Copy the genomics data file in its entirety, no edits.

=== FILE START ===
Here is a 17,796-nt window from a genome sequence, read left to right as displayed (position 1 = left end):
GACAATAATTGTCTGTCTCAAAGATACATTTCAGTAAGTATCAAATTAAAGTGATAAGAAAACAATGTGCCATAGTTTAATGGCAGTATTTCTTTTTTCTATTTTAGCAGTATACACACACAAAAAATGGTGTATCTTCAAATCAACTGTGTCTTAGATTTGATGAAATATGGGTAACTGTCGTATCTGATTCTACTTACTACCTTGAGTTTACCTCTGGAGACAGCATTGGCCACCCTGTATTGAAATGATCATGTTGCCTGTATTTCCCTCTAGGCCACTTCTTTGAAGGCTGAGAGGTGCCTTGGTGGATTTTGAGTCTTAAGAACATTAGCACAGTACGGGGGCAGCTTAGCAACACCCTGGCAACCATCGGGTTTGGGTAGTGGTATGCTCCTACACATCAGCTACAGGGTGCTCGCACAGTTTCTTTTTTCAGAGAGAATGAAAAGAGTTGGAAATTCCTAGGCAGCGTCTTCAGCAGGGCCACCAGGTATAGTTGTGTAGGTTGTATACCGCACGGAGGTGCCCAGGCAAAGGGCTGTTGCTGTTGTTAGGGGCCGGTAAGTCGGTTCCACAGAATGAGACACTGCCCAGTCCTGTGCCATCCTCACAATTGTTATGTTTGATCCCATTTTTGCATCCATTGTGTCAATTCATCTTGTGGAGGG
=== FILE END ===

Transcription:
Here is a 17,796-nt window from a genome sequence, read left to right as displayed (position 1 = left end):
GACAATAATTGTCTGTCTCAAAGATACATTTCAGTAAGTATCAAATTAAAGTGATAAGAAAACAATGTGCCATAGTTTAATGGCAGTATTTCTTTTTTCTATTTTAGCAGTATACACACACAAAAAATGGTGTATCTTCAAATCAACTGTGTCTTAGATTTGATGAAATATGGGTAACTGTCGTATCTGATTCTACTTACTACCTTGAGTTTACCTCTGGAGACAGCATTGGCCACCCTGTATTGAAATGATCATGTTGCCTGTATTTCCCTCTAGGCCACTTCTTTGAAGGCTGAGAGGTGCCTTGGTGGATTTTGAGTCTTAAGAACATTAGCACAGTACGGGGGCAGCTTAGCAACACCCTGGCAACCATCGGGTTTGGGTAGTGGTATGCTCCTACACATCAGCTACAGGGTGCTCGCACAGTTTCTTTTTTCAGAGAGAATGAAAAGAGTTGGAAATTCCTAGGCAGCGTCTTCAGCAGGGCCACCAGGTATAGTTGTGTAGGTTGTATACCGCACGGAGGTGCCCAGGCAAAGGGCTGTTGCTGTTGTTAGGGGCCGGTAAGTCGGTTCCACAGAATGAGACACTGCCCAGTCCTGTGCCATCCTCACAATTGTTATGTTTGATCCCATTTTTGCATCCATTGTGTCAATTCATCTTGTGGAGGG